Thomsen revealed to his colleagues how 20 kidney patients treated at his hospital had subsequently contracted NSF, a rare and potentially fatal disease that causes the skin to swell, thicken and tighten. Some victims were confined to wheelchairs and at least one patient died. In early 2006, Thomsen was informed that every kidney patient at his hospital who was diagnosed with NSF had been given a contrast agent for a MRI scan (about 90 percent had been given Omniscan). He and his colleagues then alerted medical authorities and reviewed all known cases of NSF.
Although Thomsen couldn't prove that the gadolinium-based contrast agent caused NSF, he resolved to never again give the drug to another kidney patient. At that time, the Danish Medicines Agency linked Omniscan to 25 NSF cases in a May 2006 notice.
A number of Danish patients filed claims with a Danish government insurance agency, which pays benefits if it decides that a drug was a likely cause of inquiry or death. The insurance agency concluded that the side effects of Omniscan had "caused" a deadly embolism in one patient. To date, GE has declined to comment on this case.
Thanks to Thomsen and a small group of clinicians who alerted patients and regulators to the potential risks of Omniscan for renal patients, European medical regulators recommended last month that anybody who needs a MRI scan should be checked to ensure that their kidneys are healthy before taking Omniscan or two similar contrast agents.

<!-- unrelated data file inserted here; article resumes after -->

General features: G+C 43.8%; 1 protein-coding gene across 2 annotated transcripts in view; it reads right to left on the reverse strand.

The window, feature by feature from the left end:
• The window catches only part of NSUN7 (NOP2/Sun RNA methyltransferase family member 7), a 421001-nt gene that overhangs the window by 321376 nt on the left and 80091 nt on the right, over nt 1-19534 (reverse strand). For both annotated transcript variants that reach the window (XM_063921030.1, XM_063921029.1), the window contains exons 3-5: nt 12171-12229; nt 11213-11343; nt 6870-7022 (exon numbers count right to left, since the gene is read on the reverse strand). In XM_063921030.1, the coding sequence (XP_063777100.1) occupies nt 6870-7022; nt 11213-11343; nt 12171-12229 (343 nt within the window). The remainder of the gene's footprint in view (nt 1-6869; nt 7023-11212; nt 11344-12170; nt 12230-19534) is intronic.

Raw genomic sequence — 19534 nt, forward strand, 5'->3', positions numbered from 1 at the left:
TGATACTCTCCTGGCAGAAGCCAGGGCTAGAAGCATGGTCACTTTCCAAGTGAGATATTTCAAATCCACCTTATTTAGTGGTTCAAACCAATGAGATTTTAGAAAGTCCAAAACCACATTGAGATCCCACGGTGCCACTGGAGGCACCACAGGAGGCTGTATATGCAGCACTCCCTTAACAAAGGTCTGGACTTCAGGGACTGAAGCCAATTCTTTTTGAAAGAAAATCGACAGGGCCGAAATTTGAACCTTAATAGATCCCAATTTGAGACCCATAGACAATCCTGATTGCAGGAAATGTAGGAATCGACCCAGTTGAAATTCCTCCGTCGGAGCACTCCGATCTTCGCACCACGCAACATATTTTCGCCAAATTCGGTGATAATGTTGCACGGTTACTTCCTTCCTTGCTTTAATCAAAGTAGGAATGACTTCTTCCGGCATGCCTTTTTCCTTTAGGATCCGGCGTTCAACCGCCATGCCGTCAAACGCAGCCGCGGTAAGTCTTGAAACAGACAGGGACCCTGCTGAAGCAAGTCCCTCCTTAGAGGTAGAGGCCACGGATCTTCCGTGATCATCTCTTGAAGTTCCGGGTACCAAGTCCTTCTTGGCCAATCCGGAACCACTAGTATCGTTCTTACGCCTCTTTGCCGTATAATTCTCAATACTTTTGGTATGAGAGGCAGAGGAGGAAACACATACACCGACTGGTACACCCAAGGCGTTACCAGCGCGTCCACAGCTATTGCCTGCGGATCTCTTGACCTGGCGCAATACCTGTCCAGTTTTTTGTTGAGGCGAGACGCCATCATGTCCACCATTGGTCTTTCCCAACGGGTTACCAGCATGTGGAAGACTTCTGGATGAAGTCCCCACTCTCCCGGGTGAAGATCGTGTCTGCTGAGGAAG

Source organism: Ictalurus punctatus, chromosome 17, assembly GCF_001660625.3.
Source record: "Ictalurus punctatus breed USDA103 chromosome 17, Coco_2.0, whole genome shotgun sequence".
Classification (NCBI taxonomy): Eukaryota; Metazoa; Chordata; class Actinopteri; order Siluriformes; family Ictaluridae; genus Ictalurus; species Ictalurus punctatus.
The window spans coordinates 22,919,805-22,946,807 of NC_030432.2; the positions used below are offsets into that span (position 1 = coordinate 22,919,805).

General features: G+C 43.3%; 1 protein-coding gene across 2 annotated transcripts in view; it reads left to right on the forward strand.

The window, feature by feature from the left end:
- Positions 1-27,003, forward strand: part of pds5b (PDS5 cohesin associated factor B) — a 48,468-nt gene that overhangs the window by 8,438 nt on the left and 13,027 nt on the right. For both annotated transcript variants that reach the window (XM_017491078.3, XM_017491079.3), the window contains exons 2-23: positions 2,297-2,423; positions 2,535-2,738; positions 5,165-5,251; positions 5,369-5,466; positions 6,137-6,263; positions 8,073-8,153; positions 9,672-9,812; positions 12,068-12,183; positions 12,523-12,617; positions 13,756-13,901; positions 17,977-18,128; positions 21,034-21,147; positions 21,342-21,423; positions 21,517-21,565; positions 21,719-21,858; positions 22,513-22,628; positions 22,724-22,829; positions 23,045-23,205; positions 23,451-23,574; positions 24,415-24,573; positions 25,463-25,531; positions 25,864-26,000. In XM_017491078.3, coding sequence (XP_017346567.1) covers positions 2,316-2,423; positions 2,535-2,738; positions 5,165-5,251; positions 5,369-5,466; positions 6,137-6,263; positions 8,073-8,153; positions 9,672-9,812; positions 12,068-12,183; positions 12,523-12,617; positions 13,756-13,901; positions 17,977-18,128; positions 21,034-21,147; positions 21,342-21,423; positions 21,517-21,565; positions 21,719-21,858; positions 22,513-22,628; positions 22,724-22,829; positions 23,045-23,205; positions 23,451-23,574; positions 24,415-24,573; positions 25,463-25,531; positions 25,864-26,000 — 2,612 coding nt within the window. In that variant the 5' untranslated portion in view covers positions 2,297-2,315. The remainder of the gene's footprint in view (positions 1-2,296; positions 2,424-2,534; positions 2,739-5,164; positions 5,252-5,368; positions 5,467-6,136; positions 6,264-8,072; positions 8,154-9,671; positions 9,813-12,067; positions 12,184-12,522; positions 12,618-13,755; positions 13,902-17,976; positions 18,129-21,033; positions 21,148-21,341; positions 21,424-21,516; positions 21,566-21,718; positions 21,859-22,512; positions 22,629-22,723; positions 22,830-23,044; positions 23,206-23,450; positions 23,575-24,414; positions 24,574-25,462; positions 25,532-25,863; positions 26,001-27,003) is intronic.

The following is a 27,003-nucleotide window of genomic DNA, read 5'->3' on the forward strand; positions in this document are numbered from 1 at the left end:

It wasn't until 2007—five years after the contrast agents were approved—that NSF was first discovered in the US. That year, the Commission on Human Medicines in the UK advised doctors not to use the contrast agents Omniscan, Magnevist or Optimark in patients with severe renal problems.
GE did not deny an association between its product and NSF, but argued that singling out its drug as "particularly risky was unfair." The Food and Drug Administration (FDA) relented. It issued safety warnings to doctors but did not recommend that they stop using contrast agents in kidney patients, as Thomsen and many other clinicians advised.
According to the Sunday Times on December 20, GE Healthcare said that Thomsen's presentation to his colleagues was defamatory because it "accused the firm of suppressing information and marketing its product when it was aware of possible problems".
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As a result of the libel suit, Thomsen can no longer speak about the risks of Omniscan, although he did condemn GE's "attempt to silence me." GE has so far spent more than £380,000 ($622,000 USD) on the case, and Thomsen will have to pay the firm's costs if he loses the suit. Campaign groups fear that vital scientific and medical work is being threatened because of the danger of libel actions.
This month, however, an FDA advisory panel stepped up to the plate and recommended that two contrast agents--Omniscan and Optimark--should not be given to patients with severe kidney disease. It also stated that Magnevist poses higher risks than other drugs.
The FDA's reaction represents a small victory for Thomsen, but will it be enough to win his case against GE?